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Retire to a Barge on the Canals of France

Retire to a Barge on the Canals of France

For many people of a certain age and stage of life, and income level, setting up housekeeping on a barge is an ideal way to live in Europe, at least for one or two years. A well-equipped barge offers all the comforts of a home because many are as spacious as an average American house–2,000 square feet is common–without having to mow the lawn or even stay in the same neighbourhood. You are hardly aware you’re on a boat because the barges are so heavy that the traffic on the narrow, shallow canals does not produce the usual rocking motions of boats.

There is the added advantage of being able to move in the event of obnoxious neighbours. Moorage fees are a seldom thing, and when they are charged they are modest by American marina standards.

More and more Americans moving to Europe are buying barges rather than apartments or homes, and a few are supplementing their income by taking on paying passengers a few weeks each year. The general rule most follow is to buy the barge in The Netherlands or Belgium because they are cheaper than in France. Several Dutch barges are available in Britain as well, but getting the slow, flat-bottomed vessels across the English Channel is a major factor to be considered, especially for inexperienced boaters.

In European boating circles, nearly all barges that have been remodelled for homes and hotels are Dutch barges because nearly all were intended to haul freight on Holland’s maze of canals and lakes. They were built for cargo space, not speed, and do not have the graceful clipper lines of sail and powerboats. Most are built like enormous shoeboxes with only a hint of a curved bow. Only the few built to be powered by sails rather than teams of horses have the sharpened clipper bows. This bluntness is part of their blessing because the enormous, boxy cargo space allows you to use virtually every square inch of space for living. French barges, called peniches, were built only for canals so they tend to be even boxier in appearance with hardly a hint of graceful lines, and usually, their hulls are made of thinner steel or iron.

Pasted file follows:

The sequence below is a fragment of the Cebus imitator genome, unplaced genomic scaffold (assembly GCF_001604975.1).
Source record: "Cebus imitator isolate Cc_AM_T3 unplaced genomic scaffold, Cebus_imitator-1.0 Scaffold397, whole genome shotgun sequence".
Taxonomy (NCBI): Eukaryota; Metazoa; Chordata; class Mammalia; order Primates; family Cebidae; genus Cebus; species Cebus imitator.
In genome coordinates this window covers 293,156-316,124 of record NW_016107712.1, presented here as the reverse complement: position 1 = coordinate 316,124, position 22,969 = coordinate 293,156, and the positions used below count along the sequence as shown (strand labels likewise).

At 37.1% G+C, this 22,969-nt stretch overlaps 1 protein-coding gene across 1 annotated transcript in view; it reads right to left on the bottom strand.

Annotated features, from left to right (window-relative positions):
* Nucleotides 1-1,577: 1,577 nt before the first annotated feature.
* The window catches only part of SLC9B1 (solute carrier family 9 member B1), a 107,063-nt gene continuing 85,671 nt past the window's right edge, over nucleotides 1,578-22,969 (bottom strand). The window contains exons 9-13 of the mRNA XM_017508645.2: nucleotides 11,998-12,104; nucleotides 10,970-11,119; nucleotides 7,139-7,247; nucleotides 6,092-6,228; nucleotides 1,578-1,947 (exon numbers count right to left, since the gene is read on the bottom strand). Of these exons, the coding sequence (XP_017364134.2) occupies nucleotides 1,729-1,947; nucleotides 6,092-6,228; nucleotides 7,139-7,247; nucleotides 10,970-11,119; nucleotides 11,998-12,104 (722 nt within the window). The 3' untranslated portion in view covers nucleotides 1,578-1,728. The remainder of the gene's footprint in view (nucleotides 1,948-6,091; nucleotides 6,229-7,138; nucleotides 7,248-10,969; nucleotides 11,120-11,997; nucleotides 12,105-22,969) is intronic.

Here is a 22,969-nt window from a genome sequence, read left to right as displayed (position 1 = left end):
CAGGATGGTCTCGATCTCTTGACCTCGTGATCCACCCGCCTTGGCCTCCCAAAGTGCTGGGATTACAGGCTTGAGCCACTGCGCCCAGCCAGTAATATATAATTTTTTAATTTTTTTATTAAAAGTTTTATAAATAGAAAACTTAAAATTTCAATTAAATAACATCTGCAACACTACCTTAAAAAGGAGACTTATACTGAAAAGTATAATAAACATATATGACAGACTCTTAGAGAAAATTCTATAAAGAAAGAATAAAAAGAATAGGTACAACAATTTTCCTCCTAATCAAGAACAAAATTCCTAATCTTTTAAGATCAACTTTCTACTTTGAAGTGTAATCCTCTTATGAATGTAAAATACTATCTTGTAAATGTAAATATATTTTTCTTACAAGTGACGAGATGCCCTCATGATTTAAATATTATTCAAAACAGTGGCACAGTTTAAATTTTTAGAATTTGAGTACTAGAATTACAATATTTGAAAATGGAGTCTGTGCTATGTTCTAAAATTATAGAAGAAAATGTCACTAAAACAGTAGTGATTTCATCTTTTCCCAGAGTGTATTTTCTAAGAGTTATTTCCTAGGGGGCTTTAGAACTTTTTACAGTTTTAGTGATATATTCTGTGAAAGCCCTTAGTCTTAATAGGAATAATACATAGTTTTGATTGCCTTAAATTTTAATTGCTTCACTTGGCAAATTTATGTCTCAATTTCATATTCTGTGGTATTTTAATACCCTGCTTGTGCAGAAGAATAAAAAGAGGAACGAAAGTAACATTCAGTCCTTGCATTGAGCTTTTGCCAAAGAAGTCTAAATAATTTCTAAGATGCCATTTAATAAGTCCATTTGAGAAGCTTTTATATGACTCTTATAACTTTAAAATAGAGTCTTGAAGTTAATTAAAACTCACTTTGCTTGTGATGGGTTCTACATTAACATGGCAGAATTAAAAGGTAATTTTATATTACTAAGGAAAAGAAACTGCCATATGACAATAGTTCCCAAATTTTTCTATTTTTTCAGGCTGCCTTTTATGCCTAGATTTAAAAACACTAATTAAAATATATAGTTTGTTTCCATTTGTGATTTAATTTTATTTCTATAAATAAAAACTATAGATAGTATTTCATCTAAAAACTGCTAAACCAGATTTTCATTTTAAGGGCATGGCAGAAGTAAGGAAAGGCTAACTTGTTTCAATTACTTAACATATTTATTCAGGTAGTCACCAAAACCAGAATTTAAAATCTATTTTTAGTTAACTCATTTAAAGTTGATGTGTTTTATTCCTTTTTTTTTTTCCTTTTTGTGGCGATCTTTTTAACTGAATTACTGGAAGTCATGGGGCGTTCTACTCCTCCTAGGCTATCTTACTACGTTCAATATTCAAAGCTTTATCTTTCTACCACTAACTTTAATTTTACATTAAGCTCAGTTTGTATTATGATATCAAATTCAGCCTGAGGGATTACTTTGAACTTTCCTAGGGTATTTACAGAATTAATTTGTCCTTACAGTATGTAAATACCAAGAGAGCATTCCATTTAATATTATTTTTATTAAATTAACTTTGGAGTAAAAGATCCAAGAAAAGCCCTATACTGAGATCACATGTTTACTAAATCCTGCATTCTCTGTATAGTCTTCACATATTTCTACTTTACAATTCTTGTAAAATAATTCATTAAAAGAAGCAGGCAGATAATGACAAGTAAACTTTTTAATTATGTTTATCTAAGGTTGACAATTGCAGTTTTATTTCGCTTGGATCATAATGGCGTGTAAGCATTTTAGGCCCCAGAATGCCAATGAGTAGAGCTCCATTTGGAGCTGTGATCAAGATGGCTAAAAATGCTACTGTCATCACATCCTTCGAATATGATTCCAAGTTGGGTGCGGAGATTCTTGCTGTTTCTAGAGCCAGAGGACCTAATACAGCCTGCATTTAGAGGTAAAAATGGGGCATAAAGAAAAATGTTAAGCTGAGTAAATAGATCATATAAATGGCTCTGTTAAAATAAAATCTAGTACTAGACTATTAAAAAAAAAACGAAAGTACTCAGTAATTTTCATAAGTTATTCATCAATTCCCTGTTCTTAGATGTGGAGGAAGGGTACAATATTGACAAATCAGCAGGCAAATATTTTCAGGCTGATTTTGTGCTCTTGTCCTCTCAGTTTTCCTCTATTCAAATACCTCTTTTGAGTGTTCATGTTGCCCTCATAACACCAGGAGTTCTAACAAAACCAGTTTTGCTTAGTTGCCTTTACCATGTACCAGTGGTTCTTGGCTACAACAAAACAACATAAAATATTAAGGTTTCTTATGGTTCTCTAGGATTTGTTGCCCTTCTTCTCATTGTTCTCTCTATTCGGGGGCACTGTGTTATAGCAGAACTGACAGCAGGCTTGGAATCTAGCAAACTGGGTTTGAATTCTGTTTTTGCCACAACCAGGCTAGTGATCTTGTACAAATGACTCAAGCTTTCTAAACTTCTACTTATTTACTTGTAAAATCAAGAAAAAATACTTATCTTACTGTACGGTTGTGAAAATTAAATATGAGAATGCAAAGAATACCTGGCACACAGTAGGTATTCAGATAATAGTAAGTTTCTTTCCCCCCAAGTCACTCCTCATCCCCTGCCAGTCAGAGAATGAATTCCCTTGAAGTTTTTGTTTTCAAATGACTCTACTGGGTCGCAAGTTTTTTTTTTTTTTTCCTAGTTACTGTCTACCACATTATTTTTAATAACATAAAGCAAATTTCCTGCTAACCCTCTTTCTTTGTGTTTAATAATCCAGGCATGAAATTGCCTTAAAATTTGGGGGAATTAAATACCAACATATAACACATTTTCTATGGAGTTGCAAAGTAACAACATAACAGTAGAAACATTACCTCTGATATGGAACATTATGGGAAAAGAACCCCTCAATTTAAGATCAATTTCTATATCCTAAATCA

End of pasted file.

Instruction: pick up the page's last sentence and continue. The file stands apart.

What does a well designed and furnished barge offer? Usually, it will have at least two bedrooms and one, perhaps even two bathrooms, a large living room/salon, and a galley. In addition, it will have a considerable amount of storage, a good diesel engine, electric generator, holding tank, potable water tank, heating and perhaps air conditioning. In other words, everything you need for comfortable living.

While barges come in almost any length you want, the canal locks in France dictate that they be no longer than 114 feet (38.5 meters) and no wider than (16 feet) 5.2 meters. Thus the largest barges are usually no longer than and 110 feet (33.5 meters) long, leaving room to open and close the lock gates. In order to clear the many bridges across canals, barges cannot rise more than 10 feet (3.7 meters) above the water (called the air draft) and the shallow canals limit their water draft to about 4 feet (1.2 meters). Some owners have a special rack in the rear portion to park a small car.

Dedicated do-it-yourselfers can go to The Netherlands or Belgium and buy a retired freight barge for as little as $20,000 and have it converted to their own specifications. If the bare barge you find is too long for the French canals, you’ll have to decide what length you want. Be careful with the boatyard in this case because one the plans for one hotel barge called for a certain length but the boatyard cut an extra meter out of it, throwing off the entire plans. When a barge is shortened, its long, flat sides are an advantage because the mid-section is simply cut out and the barge is welded back together. This gives you a very large empty steel or iron box to which you must add everything: engine, holding tanks, sewage system, water system, electrical generator, rooms, furniture and so forth.

Excerpted and adapted from the ebook “On Still Waters – Living and Traveling on the Canals of Western Europe and Britain” by Archie Satterfield.

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